Updated 02/08/22. If you’re an avid user of advanced skincare products, then surely you’re using (or have used), a vitamin C serum to provide your skin with antioxidants that can protect it from environmental damage. I know I do. I apply the Vitamin C&E Treatment under moisturizer/sunscreen every single day, and I consider it to be one of the best ways to slow down the progression of visible signs of aging.
However, not all vitamin C serums are equal. Some of them are formulated with unstable forms of vitamin C, which oxidize quickly and lose efficacy. How can you tell if this has happened to your vitamin C serum? A surefire sign is if it turns a copper-brown color. Keep reading to learn more—including how vitamin C works, why you should be using it, and what you should do if your vitamin C serum has changed color.
How Vitamin C Works and Why It’s Beneficial to the Skin
One of the main reasons we age (and therefore our skin ages) is because of free radicals. These are unstable molecules that attack healthy cells by attaching to the DNA, lipids, and proteins inside of them, which causes them to function abnormally (or not at all). This slows down the production of collagen and elastin, which are both essential in keeping the skin firm and unwrinkled. It can also lead to premature cell death. Gradually, signs of aging become apparent, and we start to see brown spots, wrinkles, and sagging skin appear.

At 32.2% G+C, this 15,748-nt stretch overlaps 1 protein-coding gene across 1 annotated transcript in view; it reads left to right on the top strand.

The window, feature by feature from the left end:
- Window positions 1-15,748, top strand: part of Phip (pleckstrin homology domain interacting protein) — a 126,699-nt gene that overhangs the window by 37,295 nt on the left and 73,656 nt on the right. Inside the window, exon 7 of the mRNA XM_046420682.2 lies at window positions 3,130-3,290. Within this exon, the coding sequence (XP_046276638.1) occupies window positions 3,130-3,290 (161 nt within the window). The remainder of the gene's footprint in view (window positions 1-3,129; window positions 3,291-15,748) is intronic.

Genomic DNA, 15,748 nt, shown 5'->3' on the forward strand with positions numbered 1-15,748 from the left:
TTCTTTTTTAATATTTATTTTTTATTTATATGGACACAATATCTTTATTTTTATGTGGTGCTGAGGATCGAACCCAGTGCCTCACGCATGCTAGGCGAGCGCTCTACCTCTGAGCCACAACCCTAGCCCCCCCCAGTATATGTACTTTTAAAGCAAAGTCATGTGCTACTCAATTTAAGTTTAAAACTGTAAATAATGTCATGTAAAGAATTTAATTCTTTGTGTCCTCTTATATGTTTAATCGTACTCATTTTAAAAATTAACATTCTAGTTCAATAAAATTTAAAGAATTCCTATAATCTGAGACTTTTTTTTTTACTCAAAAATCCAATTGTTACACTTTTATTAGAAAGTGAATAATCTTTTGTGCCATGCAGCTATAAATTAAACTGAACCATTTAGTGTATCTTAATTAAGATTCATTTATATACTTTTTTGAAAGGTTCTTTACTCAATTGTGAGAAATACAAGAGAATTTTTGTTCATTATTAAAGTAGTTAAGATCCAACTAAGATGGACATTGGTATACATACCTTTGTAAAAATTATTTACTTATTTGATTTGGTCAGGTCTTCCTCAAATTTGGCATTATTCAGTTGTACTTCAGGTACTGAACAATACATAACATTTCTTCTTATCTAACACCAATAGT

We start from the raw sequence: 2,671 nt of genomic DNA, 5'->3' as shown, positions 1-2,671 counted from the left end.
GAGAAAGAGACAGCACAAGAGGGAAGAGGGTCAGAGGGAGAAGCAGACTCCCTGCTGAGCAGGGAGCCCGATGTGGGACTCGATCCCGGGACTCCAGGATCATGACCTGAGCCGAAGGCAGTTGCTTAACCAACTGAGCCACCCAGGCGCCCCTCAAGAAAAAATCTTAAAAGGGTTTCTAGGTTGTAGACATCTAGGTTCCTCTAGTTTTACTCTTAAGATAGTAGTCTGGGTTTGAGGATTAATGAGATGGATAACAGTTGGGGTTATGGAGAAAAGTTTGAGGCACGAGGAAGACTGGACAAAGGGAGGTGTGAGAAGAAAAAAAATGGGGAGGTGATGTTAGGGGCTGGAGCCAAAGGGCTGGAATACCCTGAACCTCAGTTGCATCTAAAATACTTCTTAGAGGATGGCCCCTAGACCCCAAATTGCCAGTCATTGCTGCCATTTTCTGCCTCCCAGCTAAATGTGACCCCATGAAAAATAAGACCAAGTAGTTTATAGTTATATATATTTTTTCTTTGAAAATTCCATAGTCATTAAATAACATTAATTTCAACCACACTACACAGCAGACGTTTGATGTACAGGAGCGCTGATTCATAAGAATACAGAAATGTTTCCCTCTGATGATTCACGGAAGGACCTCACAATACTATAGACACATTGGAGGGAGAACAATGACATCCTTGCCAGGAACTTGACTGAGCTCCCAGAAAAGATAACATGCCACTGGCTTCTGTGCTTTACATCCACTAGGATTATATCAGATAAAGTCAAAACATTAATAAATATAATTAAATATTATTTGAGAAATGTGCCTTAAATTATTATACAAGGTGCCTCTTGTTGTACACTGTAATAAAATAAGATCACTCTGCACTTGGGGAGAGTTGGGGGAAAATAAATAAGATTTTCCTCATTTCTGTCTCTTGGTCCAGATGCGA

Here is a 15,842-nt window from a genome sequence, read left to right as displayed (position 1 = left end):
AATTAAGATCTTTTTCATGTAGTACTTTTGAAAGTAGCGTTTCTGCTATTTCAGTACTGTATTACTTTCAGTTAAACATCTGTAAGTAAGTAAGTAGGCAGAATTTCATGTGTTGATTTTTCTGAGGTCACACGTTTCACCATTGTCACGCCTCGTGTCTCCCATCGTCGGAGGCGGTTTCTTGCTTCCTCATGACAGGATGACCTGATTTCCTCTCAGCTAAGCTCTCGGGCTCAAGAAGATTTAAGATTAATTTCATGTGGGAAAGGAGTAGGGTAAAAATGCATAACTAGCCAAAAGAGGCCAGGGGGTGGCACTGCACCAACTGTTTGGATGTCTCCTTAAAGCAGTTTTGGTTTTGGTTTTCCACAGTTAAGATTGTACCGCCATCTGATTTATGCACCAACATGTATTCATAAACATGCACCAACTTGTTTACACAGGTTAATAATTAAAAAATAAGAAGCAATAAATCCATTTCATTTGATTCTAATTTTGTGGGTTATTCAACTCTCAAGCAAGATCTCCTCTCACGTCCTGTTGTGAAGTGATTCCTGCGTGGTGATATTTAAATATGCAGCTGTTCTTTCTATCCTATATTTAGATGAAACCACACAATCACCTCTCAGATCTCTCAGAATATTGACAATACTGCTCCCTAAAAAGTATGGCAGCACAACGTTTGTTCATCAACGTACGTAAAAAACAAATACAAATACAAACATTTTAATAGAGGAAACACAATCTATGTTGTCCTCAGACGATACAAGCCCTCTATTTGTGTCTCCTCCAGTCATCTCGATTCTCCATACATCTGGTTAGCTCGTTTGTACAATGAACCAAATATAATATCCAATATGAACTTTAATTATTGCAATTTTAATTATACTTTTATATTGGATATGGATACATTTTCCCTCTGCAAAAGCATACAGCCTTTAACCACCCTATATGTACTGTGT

That’s where antioxidants come in. Antioxidants, such as stabilized vitamins C and E, can prevent free radicals from oxidizing molecules and causing damage, which means they can effectively slow down the aging process. For an example of this, all you have to do is take a bite of an apple (yes, really!). When you bite an apple and leave it sitting on your kitchen counter for as little as 30 minutes, the inside of the apple will start to oxidize and turn brown. If you sprinkle some lemon juice on it, however, it will prevent oxidation and maintain its freshness. Lemon juice is high in vitamin C and is therefore considered an antioxidant. Vitamin C serums work the same way for your skin. They can help keep cells fresh and youthful.
Note: Never put pure lemon juice on your skin, as it contains other compounds that are photo-toxic, meaning it can leave skin susceptible to damage from light. It can also be highly irritating. Use a well-formulated topical vitamin C serum instead.
To see proof that vitamin C really works, check out this experiment.
What It Means When a Vitamin C Serum Turns Brown
When a vitamin C serum turns brown, it means it has oxidized, and thus, has lost its efficacy. If this happens to your vitamin C serum, it’s time to toss it and find another, stable formula to use. For a visual demonstration of oxidized vitamin C, just look at the picture above. I used two bottles of a popular vitamin C serum to demonstrate this (L-ascorbic acid, to be specific). The serum on the left is a drop from a new bottle. You can see that it’s colorless. The serum on the right is a drop from a three-month-old bottle. You can clearly see that it has oxidized and turned a copper-brown color. When this happens, it’s safe to say that it no longer has active vitamin C in it, so it’s no longer effective.